Here’s a second portion of our look at Marvel’s archived stats for FANTASTIC FOUR #1, as close to looking at the original artwork as we can get. As with last time, there isn’t a whole lot new that’s revealed here. But having the ability to get up real close on some of these pages does underscore a few points about them. And we’ve started this process, so we might as well continue.
This next bunch of pages showcases the origin of the group, and is filled with dense pages like the one above, Page 9. There’s a belief that this sequence may have been crafted earlier, as a stand-along entry with a now-missing splash page before it, and edited somewhat to get it down to the number of pages available for the origin in FANTASTIC FOUR #1 given the addition of the action opening. Looking at that first panel again, the framing sure seems weird to my eye–and feels more natural if you remove the Johnny Storm figure from the shot. Does this mean that the original version of this origin didn’t include the Human Torch? Maybe? A similar argument could be made about Panels 5 & 7, where the fourth head/figure feels a bit like it’s been jammed into an otherwise solid composition. There was also clearly a lettering correction in Panel 3 where Ben’s line was changed to HER NO from whatever had been there previously. Given the spacing on that balloon, whatever it was would have been a longer word or series of words, at least slightly.
But if the Torch was a late addition to this story, then the inclusion of Page 5 here on Page 10 is a masterpiece of patching. Looking at it up close, there is no sign that anything was changed here, no evidence of patchwork or correction. Which isn’t absolute, of course, since the purpose of such patchwork was to be invisible to the final reader. But that panel sure looks as though it was drawn along with the rest of this page. Interestingly, there are some stray marks in Panel 4 and Panel 6 that look to me to be bits of the ballooning on non-reproduction blue pencil actually showing up. There’s a stray tail by the second balloon in Panel 4 and the whole curve of a balloon shape can be seen in the background hatching in Panel 6. As we know Lee often did placements (and sometimes even scripted directly) on the original art boards, these artifacts probably came from his hand.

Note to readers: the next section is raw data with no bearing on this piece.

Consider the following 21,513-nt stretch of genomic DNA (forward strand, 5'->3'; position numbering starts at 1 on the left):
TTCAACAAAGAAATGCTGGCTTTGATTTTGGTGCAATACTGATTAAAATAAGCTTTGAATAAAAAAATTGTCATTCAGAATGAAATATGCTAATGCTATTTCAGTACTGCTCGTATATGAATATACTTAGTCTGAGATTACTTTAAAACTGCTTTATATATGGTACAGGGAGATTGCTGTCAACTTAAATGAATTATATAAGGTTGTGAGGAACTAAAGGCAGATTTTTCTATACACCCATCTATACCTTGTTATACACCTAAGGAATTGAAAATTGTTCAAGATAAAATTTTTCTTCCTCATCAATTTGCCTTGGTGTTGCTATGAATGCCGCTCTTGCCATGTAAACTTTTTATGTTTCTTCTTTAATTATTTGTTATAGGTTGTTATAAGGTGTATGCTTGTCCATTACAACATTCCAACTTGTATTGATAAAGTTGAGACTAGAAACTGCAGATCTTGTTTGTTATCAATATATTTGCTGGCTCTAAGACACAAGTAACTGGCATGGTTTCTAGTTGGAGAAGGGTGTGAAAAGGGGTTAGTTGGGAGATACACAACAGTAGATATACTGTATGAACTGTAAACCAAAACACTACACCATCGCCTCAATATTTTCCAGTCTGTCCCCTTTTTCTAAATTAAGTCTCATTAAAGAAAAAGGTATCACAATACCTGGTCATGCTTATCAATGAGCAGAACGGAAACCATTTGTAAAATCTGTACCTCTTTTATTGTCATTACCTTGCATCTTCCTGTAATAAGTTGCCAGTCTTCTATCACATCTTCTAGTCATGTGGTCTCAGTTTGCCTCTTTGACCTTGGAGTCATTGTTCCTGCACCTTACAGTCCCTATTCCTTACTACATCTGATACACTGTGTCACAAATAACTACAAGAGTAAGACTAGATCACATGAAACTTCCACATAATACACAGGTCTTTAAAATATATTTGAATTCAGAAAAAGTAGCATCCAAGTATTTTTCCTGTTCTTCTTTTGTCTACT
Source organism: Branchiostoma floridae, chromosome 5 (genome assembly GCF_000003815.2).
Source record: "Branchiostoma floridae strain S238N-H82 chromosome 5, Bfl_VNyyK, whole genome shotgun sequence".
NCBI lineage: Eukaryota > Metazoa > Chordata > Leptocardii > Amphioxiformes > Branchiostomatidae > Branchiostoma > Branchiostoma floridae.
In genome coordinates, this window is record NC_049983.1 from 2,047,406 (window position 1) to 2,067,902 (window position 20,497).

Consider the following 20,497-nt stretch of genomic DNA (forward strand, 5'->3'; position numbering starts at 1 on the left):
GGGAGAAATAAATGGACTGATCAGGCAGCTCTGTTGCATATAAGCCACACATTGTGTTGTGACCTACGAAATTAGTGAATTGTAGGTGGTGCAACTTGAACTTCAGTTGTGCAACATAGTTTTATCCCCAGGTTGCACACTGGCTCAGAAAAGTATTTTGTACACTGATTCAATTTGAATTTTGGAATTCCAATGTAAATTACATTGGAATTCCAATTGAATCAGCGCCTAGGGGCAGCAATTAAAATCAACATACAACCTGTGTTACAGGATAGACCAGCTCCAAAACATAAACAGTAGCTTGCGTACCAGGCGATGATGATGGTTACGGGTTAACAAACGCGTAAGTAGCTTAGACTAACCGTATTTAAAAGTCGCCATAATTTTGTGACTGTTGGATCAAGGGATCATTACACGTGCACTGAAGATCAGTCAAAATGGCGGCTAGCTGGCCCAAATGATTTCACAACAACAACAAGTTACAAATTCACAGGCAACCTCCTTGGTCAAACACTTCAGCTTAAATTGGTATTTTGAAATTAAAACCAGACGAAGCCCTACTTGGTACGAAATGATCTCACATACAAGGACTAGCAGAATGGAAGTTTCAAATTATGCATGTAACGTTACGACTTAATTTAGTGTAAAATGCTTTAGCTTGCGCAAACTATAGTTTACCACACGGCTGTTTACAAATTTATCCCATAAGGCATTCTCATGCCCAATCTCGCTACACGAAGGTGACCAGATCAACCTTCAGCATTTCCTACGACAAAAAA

Here on Page 11, that first panel was definitely extended on the left side, with the art reduced a bit. Additionally, looking at it up close, there’s evidence that area was extended at the top as well. So this could simply be a case where Lee felt there wasn’t enough space for the caption he was writing and instructed that the art should be reduced in size to fit and then finished off.
Here on Page 12, there’s a bit of evidence that there was some cut-and-paste going on around Panel 4. I’m of the belief that Kirby originally drew this sequence with a full three-panel transformation sequence on the part of the Thing–a triptych structure was one of his favorite go-to moves for showcasing progression, so it’s always seemed odd that we only get two panels here, the first of which has Grimm in mid-transformation. It’s possible that Panel 5 was initially Panel 6, and that portions of the tree and the Thing’s foot were added on the right, more space on the left. That whole foot structure doesn’t look like Kirby to me. Neither does Mr. Fantastic’s hand in the final panel, weirdly sticking out from Ben’s wrapped up body. And ditto his weird elongated leg. There’s another bit of gunk on this particular proof, across Panels 2 & 5.
And finally, on Page 13, that final panel looks like a pasted up add-in. I’m guessing that the bottom tier here was originally three frames of the heroes all stacking their hands. Another triptych that had been shaved back by a panel, possibly to provide connectivity to the opening sequence. And again here, I would bet that Panel 4’s art was reduced in size to make room for the copy. In that final frame, there’s a weird bit of linework on Johnny’s sleeve next to the boxed 13. Looking at it closely, it looks like more stray non-repro linework that photographed–and it seems to be a portion of the number 13 circled, as though labeling this page. Which makes sense, if the origin was originally done as a stand-alone unit and was now being incorporated into a full length book. That finishes up the first half of the issue, so this feels like another good breaking point.